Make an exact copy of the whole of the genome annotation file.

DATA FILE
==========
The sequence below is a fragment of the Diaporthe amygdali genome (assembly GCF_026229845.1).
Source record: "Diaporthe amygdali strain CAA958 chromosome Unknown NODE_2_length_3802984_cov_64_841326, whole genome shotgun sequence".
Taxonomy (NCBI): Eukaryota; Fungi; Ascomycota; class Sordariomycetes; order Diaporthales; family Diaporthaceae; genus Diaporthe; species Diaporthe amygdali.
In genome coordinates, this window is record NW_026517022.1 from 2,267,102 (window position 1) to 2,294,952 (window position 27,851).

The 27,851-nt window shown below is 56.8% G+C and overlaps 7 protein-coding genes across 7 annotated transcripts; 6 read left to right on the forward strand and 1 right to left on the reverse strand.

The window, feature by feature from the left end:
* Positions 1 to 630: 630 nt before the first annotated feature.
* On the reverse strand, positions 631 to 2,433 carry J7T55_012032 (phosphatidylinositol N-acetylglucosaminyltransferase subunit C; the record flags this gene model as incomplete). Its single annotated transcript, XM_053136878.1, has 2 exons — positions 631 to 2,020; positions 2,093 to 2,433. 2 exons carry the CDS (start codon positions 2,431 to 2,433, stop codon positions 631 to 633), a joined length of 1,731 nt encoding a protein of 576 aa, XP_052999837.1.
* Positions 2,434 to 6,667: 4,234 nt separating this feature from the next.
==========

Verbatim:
The sequence below is a fragment of the Diaporthe amygdali genome (assembly GCF_026229845.1).
Source record: "Diaporthe amygdali strain CAA958 chromosome Unknown NODE_2_length_3802984_cov_64_841326, whole genome shotgun sequence".
Taxonomy (NCBI): Eukaryota; Fungi; Ascomycota; class Sordariomycetes; order Diaporthales; family Diaporthaceae; genus Diaporthe; species Diaporthe amygdali.
In genome coordinates, this window is record NW_026517022.1 from 2,267,102 (window position 1) to 2,294,952 (window position 27,851).

The 27,851-nt window shown below is 56.8% G+C and overlaps 7 protein-coding genes across 7 annotated transcripts; 6 read left to right on the forward strand and 1 right to left on the reverse strand.

The window, feature by feature from the left end:
* Positions 1 to 630: 630 nt before the first annotated feature.
* On the reverse strand, positions 631 to 2,433 carry J7T55_012032 (phosphatidylinositol N-acetylglucosaminyltransferase subunit C; the record flags this gene model as incomplete). Its single annotated transcript, XM_053136878.1, has 2 exons — positions 631 to 2,020; positions 2,093 to 2,433. 2 exons carry the CDS (start codon positions 2,431 to 2,433, stop codon positions 631 to 633), a joined length of 1,731 nt encoding a protein of 576 aa, XP_052999837.1.
* Positions 2,434 to 6,667: 4,234 nt separating this feature from the next.